2 Method

In this section we describe the steps taken in the initial data reduction and then continue to detail the method used to test for the presence of SWCX contamination.

The objective when designing the method was to find the key indicators for SWCX-emission, namely short term variability in line emission from the solar wind ion species. Short term variations in the diffuse background indicate a local source, and the presence of line emission at certain energies expected from the solar wind is a diagnostic of SWCX-emission. We grade the indicators and develop a procedure to automatically flag observations that may have experienced SWCX-enhancement throughout their exposure. In this paper we consider single XMM-Newton pointings, but the future paper will explore multiple pointings of the same target to investigate variations between pointings.

Table 1: Summary of all the observations from the XSA that were used in this analysis. We list the observation identifier, the date of the observation and the exposure of the observation.

2.1 Data reduction

The data used in this analysis were taken from the XSA, which can be found at: http://xmm.vilspa.esa.es/external/xmm_data_acc/xsa/index.shtml.

We used publicly available software in this project, accessible through the web pages of the XMM-Newton Background Working Group (BGWG): http://xmm.vilspa.esa.es/external/xmm_sw_cal/background/index.shtml.

For each observation an Original Data File (ODF) was downloaded from the XSA. The ODF files were processed using the XMM-Newton Extended Source Analysis Software (ESAS) software package (Kuntz & Snowden 2008; Snowden et al. 2008), found on the BGWG pages as mentioned above.

Table 1 lists the observations used in this preliminary analysis. We included several observations used by Kuntz & Snowden (2008) and Snowden et al. (2004) with the aim to use these observations as control subjects for our method. The remainder of the observations were taken from a range of times of year and times in the mission, representive as much as possible of a random selection of observations throughout the XMM-Newton mission.

To undertake our analysis we created lightcurves from event files for each XMM-Newton observation. To do this we filtered the data files for soft proton and particle background contamination using ESAS and other software before commencing with the creation of the lightcurves.

The ESAS software is currently only available for the MOS detectors (Turner et al. 2001) and therefore the analysis detailed here only concerns the MOS instruments. However, improvements to include the PN (Strüder et al. 2001) camera are underway and are expected in an imminent release of the ESAS software. In our future paper we aim to incorporate PN data into our analysis. Cleaned and calibrated event files were created from the ODF when using the ESAS tool mos-filter. The task mos-filter runs several XMM-Newton Science Analysis Software (SAS) tasks, including emchain for the basic processing of the event files. It then created two lightcurves; one in the field of view and one outside of the field of view from the corners of the detectors for a band between 2.5 keV and 12 keV. Soft proton contamination will fall in the field of view (with the exception of extremely large flares where some soft proton contamination may be scattered into the out of field of view regions), whereas the out of field of view data are only affected by the particle-induced background. A count-rate histogram is then created for the in field of view lightcurve, which should have a roughly Gaussian profile if the observation is unaffected by soft-proton contamination (see the example in Fig. 2). Any large bumps or deviations from the roughly Gaussian shape should be treated with caution as these indicate high levels of contamination. A Gaussian is fitted to the peak of the distribution and using a threshold of $\pm$1.5$\sigma$ this fit is used to create good-time-interval (GTI) periods for the data. The blue vertical lines of Fig. 2 show the range used for the Gaussian fit and the red vertical lines indicate the limits taken for the GTI periods. Further SAS tasks are used to filter the files using the GTI periods to create a cleaned event file. An important point to note is that there may still be residual soft-proton contamination after undergoing these procedures (De Luca & Molendi 2004).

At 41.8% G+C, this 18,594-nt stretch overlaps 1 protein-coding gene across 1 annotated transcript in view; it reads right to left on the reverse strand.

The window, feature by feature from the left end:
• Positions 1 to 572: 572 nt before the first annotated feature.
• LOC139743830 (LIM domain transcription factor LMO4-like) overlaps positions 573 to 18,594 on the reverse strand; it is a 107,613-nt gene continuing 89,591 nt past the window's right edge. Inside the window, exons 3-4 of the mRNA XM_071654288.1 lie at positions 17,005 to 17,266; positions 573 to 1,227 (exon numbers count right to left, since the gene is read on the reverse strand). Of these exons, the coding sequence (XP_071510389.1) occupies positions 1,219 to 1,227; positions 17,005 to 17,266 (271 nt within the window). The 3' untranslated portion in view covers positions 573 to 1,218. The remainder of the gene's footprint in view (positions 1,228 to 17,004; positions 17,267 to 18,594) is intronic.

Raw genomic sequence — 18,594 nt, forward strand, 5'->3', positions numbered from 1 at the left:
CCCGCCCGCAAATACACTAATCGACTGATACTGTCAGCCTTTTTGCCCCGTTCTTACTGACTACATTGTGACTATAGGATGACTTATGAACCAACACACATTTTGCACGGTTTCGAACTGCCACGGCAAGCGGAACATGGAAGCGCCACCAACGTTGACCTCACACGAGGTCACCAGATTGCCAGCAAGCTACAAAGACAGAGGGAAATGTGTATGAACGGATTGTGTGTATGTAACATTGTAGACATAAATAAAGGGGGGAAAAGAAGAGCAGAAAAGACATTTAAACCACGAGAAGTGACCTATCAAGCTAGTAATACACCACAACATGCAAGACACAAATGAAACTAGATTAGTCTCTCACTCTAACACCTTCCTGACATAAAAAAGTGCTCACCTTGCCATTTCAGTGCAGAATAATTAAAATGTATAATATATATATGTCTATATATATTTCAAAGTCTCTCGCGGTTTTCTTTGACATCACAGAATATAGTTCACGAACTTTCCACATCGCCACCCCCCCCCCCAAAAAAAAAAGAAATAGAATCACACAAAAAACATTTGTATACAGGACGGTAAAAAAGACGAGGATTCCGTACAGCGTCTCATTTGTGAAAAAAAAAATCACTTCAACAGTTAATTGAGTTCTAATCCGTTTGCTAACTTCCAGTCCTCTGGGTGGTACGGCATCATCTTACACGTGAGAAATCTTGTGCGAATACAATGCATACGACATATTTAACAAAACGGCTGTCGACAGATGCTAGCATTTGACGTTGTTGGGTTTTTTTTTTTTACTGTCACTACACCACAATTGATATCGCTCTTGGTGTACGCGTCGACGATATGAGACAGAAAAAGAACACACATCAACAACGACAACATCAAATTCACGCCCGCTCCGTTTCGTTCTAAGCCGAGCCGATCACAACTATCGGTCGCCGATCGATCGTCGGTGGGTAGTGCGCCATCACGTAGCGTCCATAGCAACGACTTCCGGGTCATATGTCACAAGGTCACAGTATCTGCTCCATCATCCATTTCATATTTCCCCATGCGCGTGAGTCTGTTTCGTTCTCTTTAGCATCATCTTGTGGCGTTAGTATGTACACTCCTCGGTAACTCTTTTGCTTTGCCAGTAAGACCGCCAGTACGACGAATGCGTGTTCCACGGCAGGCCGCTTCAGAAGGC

For each event file we removed sources in the field of view by utilising the source list from the 2XMM catalogue processing (see http://xmm.esa.int/external/xmm_user_support/documentation/uhb/node141.html) to create a region file and then extracting the sources from the event file with evselect. We initially used a source extraction radius of 35 arcsec, extending this to remove bright or extended sources if needed.

Checks were made of images created for each cleaned event file to ensure that residual sources were not present. If residual sources remained the extraction radius was increased iteratively until an effectively source-free event file was obtained, although observations with exceptionally bright sources were removed from the sample. The remaining useful observations are shown in Table 1. After this procedure any residual emission from point sources should be negligible. Software for the automated removal of sources will be developed for part II of these articles. We considered observations that use full-frame mode and rejected all other modes for this preliminary study.

We then created spectra and the associated response matrices and auxiliary files for those observations which we wished to study further. We used the ESAS tasks mos-spectra and mos-back to create the spectra, background spectra and instrument response and auxiliary files. We used a circular spectrum extraction radius of 17 000 detector units to incorporate the in field of view region (pixel size of 0.05 arcsec, 14.2 arcmin radius), centred on DETX, DETY coordinates of (0, 0).